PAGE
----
No rest for protest: Palestine supporters stand united despite Manchester council sleep-out ban

Pro-Palestine protestors have vowed to carry on with their campaign to support the thousands of people left homeless by the Gaza conflict – despite Manchester Council imposing a sleep-out ban.

The Manchester Palestine Action group staged their last sleep-out on Monday night after days of camping on King Street in the city centre.

They were sleeping rough in support of the 108,000 people who have been left homeless due to the ongoing conflict in Gaza.

And the protesters, who received a letter from the council telling them their protest was ‘beyond legitimate’, took to their Facebook page to post a video.

In it group members perform the Palestinian Dabke while taking the time to thank those who had helped over the past week.

They said: “This was the finale of the sleep-out for Gaza’s homeless. Other activities there included several film and poetry showings, an evening of music and several people doing the #RubbleBucketChallenge. The intrepid campers were well looked after by others who couldn’t sleep but brought food, hot water and other supplies.

“MPA is looking forward to planning more and more diverse, creative and inspirational actions in the weeks and months to come.”

In a previous letter, Fiona Worrall, head of Neighbourhood Delivery Growth and Neighbourhood for Manchester Council, underlined the council’s discomfort with the group’s style of protest.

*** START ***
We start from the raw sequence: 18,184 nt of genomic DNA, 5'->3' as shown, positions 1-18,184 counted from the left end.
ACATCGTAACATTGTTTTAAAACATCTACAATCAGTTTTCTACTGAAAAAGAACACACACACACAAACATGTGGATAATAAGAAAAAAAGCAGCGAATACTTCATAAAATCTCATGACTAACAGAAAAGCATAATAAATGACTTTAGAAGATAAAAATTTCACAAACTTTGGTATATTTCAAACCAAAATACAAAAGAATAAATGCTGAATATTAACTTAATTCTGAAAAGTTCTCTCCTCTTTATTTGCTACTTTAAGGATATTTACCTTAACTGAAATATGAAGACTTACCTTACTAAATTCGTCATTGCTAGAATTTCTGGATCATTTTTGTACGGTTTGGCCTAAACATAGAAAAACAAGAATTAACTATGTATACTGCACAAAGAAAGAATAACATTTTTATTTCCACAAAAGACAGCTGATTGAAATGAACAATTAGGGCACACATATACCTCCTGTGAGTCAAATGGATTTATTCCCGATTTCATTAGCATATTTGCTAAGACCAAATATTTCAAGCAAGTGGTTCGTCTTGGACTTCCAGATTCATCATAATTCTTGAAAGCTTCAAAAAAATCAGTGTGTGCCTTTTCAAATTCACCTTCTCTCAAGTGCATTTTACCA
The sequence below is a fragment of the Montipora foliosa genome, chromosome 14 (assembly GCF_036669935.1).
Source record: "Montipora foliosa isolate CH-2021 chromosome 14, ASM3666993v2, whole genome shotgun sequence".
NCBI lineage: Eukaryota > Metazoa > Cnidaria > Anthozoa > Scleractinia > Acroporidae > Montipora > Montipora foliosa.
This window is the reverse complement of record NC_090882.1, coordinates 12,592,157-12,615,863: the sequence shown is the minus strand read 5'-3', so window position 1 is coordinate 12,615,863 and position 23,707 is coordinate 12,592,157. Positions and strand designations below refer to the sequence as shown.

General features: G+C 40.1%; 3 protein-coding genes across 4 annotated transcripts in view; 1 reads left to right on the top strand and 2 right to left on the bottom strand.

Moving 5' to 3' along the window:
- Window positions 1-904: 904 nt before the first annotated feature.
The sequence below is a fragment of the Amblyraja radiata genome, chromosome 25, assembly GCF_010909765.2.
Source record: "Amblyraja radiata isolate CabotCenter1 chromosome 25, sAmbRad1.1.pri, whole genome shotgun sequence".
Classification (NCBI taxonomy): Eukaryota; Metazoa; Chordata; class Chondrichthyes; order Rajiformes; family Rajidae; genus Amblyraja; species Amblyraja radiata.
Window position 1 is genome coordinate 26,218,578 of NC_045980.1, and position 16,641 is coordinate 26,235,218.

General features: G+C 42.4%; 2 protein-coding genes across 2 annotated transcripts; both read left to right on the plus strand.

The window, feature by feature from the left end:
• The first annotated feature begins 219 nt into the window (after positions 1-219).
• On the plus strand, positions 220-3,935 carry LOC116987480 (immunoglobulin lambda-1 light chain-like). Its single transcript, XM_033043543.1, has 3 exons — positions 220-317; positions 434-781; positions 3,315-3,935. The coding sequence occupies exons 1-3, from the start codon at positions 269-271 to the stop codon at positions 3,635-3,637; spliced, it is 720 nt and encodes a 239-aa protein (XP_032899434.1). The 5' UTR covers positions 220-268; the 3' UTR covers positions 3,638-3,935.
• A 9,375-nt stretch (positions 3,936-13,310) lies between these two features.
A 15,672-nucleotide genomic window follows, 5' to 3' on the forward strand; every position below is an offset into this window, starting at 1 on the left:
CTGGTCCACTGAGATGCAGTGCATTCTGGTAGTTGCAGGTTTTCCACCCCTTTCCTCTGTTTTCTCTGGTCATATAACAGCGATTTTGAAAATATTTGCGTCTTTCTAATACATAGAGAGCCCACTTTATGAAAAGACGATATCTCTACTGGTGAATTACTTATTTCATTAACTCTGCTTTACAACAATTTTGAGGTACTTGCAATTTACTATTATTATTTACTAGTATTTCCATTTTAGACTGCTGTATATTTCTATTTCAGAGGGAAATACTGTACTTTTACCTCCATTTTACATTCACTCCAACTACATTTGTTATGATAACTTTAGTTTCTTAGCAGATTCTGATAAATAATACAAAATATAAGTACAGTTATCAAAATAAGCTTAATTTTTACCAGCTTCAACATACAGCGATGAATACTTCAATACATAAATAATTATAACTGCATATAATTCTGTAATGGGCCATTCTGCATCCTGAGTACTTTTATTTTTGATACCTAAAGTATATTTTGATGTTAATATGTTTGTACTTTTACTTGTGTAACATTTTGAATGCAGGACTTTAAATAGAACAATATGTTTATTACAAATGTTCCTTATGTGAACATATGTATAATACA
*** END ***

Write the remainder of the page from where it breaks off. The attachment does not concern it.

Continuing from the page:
She wrote: “Whilst the city council recognises that people have the right to protest, it is the city council’s belief that this camp goes beyond legitimate protest.

“Furthermore the camp takes up the whole of the footway on the corner of King Street and Police Street and as a result pedestrians are required to walk in the roadway.”

Manchester Palestine Action hit back at the council’s claims that their vigil was a safety hazard for pedestrians.

ENDLESS FIGHT: Pro-Palestine protestors vow to continue their efforts despite the sleep-out ban

In a letter dated September 6, the pro-Palestine group’s reply back to the city council in defence read: “Claims have been made to our obstruction of public footpath; though, Police Street and King Street are both pedestrianised areas and the vehicular traffic is minimal.

“The pavement currently in use by our vigil is adjacent to an unoccupied store premises and therefore does not directly obstruct or inconvenience pedestrians or shoppers (who tend to walk in the street area).

“In a bid to control our legitimate right to directly protest at the bottom of King Street, it was made clear to us on many occasions that, under the terms of the Section 14 order delivered by Greater Manchester Police to protesters, the area on the corner of Police Street and King Street was being designated as a protest site.

“On that basis, a decision was taken to set up a vigil in solidarity with the homeless of Gaza for one week starting Monday September 1.”

Both sides have proposed to meet each other to discuss the future of the pro-Palestine action group, though the campaigners are set to take this chance as an opportunity to question the council’s alleged pro- Israel stance.

Manchester Palestine Action carried onto write: “We welcome the opportunity to meet with you as head of the Neighbourhood Delivery Team, the Council Leader Sir Richard Leese and other representatives of MCC, and GMP.

“This will be to facilitate the discussion of exercising our democratic right of protest in the city, whilst also raising our grave concerns relating to the lack of council impartiality, and the police reaction which we consider unjustifiable and unlawful in certain instances.”

Images courtesy of Facebook, with thanks

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